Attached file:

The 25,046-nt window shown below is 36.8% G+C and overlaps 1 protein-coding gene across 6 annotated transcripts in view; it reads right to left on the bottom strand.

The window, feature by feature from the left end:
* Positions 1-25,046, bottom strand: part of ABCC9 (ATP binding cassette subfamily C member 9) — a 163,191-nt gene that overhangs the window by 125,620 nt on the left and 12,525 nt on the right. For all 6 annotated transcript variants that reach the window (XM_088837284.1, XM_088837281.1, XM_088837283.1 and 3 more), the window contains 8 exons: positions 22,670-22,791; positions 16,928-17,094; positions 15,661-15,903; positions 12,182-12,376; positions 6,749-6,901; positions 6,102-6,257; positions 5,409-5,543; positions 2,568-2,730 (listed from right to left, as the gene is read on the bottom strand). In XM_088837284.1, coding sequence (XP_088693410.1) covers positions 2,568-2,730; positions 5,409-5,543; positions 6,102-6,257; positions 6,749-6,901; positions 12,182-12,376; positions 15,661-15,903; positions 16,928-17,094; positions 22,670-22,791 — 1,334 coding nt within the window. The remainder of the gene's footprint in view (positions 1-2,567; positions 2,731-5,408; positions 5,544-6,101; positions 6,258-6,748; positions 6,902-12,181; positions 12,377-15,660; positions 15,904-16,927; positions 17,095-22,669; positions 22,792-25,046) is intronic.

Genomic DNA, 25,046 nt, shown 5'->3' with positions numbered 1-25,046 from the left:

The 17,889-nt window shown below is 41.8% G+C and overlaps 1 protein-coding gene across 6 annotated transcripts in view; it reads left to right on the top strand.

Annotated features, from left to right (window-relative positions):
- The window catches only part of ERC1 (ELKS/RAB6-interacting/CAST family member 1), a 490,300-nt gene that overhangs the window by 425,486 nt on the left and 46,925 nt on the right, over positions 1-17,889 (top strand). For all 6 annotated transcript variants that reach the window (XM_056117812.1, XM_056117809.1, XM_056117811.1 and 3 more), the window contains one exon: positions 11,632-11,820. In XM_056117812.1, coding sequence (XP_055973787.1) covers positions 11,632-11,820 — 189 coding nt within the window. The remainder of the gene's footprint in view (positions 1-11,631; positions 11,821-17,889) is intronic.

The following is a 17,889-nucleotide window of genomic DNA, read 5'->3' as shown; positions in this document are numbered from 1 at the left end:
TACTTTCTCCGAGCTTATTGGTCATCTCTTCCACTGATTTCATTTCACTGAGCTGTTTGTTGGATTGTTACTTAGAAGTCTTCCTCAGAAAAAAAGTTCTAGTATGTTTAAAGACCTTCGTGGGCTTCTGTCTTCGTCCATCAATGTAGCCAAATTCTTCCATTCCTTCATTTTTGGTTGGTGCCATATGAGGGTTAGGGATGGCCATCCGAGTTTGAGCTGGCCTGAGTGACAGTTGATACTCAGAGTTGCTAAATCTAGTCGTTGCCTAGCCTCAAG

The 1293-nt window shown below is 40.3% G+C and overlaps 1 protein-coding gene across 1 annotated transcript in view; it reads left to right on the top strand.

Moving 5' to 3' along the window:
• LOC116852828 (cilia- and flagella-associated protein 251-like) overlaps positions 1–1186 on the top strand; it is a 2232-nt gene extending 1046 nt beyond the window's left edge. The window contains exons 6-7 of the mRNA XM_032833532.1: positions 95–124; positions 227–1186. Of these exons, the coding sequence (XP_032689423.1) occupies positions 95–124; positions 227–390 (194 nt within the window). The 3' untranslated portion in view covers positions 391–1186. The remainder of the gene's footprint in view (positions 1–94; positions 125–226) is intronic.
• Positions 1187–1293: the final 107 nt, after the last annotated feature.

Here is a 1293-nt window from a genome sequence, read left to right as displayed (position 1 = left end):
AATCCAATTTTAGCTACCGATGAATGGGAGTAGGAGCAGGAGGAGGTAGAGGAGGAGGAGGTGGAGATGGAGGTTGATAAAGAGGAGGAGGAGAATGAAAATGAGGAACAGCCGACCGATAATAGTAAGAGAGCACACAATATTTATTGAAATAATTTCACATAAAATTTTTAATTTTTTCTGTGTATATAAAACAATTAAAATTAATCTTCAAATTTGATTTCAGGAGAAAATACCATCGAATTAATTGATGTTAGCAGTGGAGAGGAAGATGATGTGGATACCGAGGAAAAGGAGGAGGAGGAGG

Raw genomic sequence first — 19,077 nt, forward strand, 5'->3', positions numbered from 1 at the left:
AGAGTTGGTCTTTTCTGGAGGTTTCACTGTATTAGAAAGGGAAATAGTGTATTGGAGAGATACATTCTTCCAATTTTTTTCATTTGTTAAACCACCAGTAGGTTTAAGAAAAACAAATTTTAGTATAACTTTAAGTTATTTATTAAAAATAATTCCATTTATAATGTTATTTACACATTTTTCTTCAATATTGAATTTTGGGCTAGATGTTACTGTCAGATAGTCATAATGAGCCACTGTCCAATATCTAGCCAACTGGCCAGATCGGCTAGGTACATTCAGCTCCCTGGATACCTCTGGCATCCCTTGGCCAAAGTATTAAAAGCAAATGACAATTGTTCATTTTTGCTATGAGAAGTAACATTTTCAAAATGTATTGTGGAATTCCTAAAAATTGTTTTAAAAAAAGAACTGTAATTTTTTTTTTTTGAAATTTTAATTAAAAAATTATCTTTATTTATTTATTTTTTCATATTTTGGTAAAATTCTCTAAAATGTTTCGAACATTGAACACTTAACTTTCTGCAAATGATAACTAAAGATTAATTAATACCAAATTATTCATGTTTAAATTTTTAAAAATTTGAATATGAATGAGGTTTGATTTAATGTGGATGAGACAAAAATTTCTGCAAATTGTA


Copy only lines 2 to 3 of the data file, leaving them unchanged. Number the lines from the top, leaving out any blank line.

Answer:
The window, feature by feature from the left end:
* Positions 1-25,046, bottom strand: part of ABCC9 (ATP binding cassette subfamily C member 9) — a 163,191-nt gene that overhangs the window by 125,620 nt on the left and 12,525 nt on the right. For all 6 annotated transcript variants that reach the window (XM_088837284.1, XM_088837281.1, XM_088837283.1 and 3 more), the window contains 8 exons: positions 22,670-22,791; positions 16,928-17,094; positions 15,661-15,903; positions 12,182-12,376; positions 6,749-6,901; positions 6,102-6,257; positions 5,409-5,543; positions 2,568-2,730 (listed from right to left, as the gene is read on the bottom strand). In XM_088837284.1, coding sequence (XP_088693410.1) covers positions 2,568-2,730; positions 5,409-5,543; positions 6,102-6,257; positions 6,749-6,901; positions 12,182-12,376; positions 15,661-15,903; positions 16,928-17,094; positions 22,670-22,791 — 1,334 coding nt within the window. The remainder of the gene's footprint in view (positions 1-2,567; positions 2,731-5,408; positions 5,544-6,101; positions 6,258-6,748; positions 6,902-12,181; positions 12,377-15,660; positions 15,904-16,927; positions 17,095-22,669; positions 22,792-25,046) is intronic.